Slowly but surely, the totem pole is shifting.
For decades, football has been America’s sport. It’s the most popular game around, rife with jock rock stars (jock stars for short). But now it’s under siege from multiple angles, and I don’t think it can retain its supremacy forever.
Looking back decades ago, it was football that supplanted baseball as top dog among the major American sports. But the same cycle that catapulted 100 yards of green grass into the spotlight will, eventually, force it out.
That’s right. The NBA is on the move, and has been for the last 30-plus years.
The Lakers and Celtics dynasties helped popularize the sport in the ‘80s before passing the torch to Michael “Air” Jordan in the ‘90s.
Then, in the early 2000s, the most-hyped rookie in the history of professional sports began his NBA career. No one knew that he’d be widely considered the second-best basketball player in the history of the sport. And no one knew that his impact would be felt just as strongly off the court – if not more than his sheer greatness on the court.
Yes, let’s start with LeBron James.
He is the face of the NBA, and has done a masterful job representing the game of basketball for the last 10 years or so. Not only is he the most well-rounded player ever, his humanitarian efforts are absolutely astounding.
LeBron has always been good about giving back to his community. His I Promise School is a project that will improve the quality of countless lives. The school offers better access to education for at-risk kids and their parents – as well as covering college tuition for its graduates – and is symbolic of the NBA’s progressive attitude.
The face of the NFL today is not a player. It’s a messy argument over the national anthem. I don’t need to explain to you what’s going on there, nor point out what a bad look it is for professional football.
Like I said, it’s a mess, just like NFL commissioner Roger Goodell’s checkered past as the league’s decision-maker. The NFL’s reputation as an organization more tolerant of issues such as domestic violence than others is another black eye for football. The upcoming Urban Meyer decision will shed a lot of light on where football in general lies when it comes to these cases.
How about Jameis Winston? How many times does his name have to be tied to sexual assault/harassment before he gets more than a three-game slap on the wrist?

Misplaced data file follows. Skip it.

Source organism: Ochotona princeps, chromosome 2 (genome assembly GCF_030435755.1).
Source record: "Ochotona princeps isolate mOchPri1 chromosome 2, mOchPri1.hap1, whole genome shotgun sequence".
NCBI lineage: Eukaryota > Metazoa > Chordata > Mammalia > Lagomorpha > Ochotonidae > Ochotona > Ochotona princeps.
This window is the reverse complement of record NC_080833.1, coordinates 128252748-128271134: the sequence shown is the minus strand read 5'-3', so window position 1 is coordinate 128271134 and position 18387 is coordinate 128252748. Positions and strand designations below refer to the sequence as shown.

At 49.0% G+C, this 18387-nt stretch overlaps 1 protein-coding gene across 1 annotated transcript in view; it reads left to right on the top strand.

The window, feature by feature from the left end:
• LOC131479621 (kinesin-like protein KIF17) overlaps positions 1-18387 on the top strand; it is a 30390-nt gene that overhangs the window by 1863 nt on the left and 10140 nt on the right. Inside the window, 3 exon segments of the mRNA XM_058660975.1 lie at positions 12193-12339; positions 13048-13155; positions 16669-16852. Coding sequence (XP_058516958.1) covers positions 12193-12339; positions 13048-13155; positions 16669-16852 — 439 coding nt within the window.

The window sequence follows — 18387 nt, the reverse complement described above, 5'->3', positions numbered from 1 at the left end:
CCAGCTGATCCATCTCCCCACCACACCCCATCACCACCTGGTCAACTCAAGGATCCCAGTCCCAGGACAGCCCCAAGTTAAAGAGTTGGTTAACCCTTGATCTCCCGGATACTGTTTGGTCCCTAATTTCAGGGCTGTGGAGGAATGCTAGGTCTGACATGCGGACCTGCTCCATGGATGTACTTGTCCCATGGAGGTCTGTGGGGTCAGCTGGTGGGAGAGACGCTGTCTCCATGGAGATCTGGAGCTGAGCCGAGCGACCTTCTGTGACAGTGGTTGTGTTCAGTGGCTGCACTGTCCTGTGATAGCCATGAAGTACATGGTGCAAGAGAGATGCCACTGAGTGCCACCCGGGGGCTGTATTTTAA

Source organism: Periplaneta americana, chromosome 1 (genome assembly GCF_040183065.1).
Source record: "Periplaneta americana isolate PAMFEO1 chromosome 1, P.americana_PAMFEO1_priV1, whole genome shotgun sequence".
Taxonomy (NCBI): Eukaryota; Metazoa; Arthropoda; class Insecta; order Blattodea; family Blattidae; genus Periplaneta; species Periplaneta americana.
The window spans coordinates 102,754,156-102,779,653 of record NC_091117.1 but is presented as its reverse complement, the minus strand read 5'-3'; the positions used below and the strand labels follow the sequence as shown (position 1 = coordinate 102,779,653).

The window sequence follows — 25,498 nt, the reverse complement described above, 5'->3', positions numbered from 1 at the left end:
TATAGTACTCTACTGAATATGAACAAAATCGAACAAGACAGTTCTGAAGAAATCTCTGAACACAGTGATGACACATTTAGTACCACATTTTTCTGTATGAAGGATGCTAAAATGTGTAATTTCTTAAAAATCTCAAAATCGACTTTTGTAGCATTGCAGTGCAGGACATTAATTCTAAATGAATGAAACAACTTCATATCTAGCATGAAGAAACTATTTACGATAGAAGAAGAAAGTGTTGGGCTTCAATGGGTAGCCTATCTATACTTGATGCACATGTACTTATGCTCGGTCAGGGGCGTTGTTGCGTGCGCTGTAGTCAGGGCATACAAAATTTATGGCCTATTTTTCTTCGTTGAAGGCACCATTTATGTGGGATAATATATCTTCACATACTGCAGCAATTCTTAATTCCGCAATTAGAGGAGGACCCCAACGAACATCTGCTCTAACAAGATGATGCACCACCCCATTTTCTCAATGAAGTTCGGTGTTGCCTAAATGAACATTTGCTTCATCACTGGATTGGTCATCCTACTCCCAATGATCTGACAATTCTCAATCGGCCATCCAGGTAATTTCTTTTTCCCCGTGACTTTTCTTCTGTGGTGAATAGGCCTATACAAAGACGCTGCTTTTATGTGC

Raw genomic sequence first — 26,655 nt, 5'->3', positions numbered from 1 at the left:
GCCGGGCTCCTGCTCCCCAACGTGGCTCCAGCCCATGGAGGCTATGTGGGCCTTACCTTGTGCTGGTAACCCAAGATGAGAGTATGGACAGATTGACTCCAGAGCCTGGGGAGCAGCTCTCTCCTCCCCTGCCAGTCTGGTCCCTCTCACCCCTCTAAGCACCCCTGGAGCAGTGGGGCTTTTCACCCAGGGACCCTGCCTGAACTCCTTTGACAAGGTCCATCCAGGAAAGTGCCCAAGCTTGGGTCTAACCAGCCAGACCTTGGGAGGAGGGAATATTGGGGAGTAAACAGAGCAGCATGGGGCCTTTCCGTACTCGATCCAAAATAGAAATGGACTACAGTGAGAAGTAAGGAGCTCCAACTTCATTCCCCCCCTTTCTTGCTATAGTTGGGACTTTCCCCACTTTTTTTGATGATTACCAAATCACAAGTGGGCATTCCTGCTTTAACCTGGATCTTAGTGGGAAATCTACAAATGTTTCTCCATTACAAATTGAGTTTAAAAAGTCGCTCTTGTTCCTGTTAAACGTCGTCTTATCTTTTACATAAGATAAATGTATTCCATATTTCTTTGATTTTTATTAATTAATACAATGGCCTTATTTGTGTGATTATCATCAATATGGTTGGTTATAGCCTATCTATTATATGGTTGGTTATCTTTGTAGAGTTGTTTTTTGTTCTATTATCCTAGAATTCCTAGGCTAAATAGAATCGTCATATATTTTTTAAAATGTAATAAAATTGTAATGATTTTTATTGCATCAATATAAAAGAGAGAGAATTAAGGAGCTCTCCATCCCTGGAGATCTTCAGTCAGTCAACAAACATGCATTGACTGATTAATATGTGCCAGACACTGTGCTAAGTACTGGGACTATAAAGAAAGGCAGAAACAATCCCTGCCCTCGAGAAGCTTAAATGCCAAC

But a sweeping shift in societal views and values always comes slowly, just like the stripping down of what is arguably football’s greatest appeal as a spectator sport: the violence.
People enjoy boxing, MMA and other forms of humans doing things that damage other humans’ bodies.
Football is no exception.
New studies continue to reveal the severe nature of long term damage to football players’ bodies (not just concussions – players deal with injuries to their knees, shoulders and everything in between). These studies corroborate the achy stories of retired players who are paying the price today, a price they weren’t warned about.
But now groups of football fans, coaches and players alike condemn the new safety rules as an attack on the core of what makes football, well, football.
Enforcing stricter rules on tackling is starting to take away the boom-type, exclamation-mark plays that excite the crowd in ways other sports can’t.
But basketball has exclamation-mark plays, too. These athletes can put on a dunk show on any given night, and Steph Curry and the Warriors have been extremely influential in the three-point explosion that’s rippling through all levels of the game today.
That’s another thing basketball has on football: points. There’s so much more scoring in basketball. And modern teams are scoring more and more points as the years go by.
Basketball is also easier to follow on a screen than football. It’s a five-on-five game, meaning there’s less to keep up with than the 11-on-11 nature of football.
And player empowerment in basketball is way, way ahead of football. Of course, a lot of that is thanks to LeBron James, but ask yourself this: As an employee working for someone else, would you rather have better working conditions or worse? Which business do you respect more, the one that treats its workers right or the one operating on the tyrant-and-the-slave model?
With all that being said, the television ratings tell the other side of this story.
While basketball’s numbers are on the rise while football’s decline, the gridiron still holds a comfortable lead on the hardwood court when it comes to television viewership.
A 2017 Gallup poll revealed that 37 percent of Americans consider football their favorite sport, compared to 11 percent who chose basketball (football had dropped from 43 percent about 10 years ago, though, showing the slow nature of this transition).
At the end of the day, we’re witnessing football creeping into metaphorical old age, as basketball is hitting its metaphorical athletic peak. As football devolves, basketball evolves.
It’s the survival of the fittest.
Andrew Huang is a sports writer. You can follow him on Twitter @AndrewJHuang or contact him at email@example.com.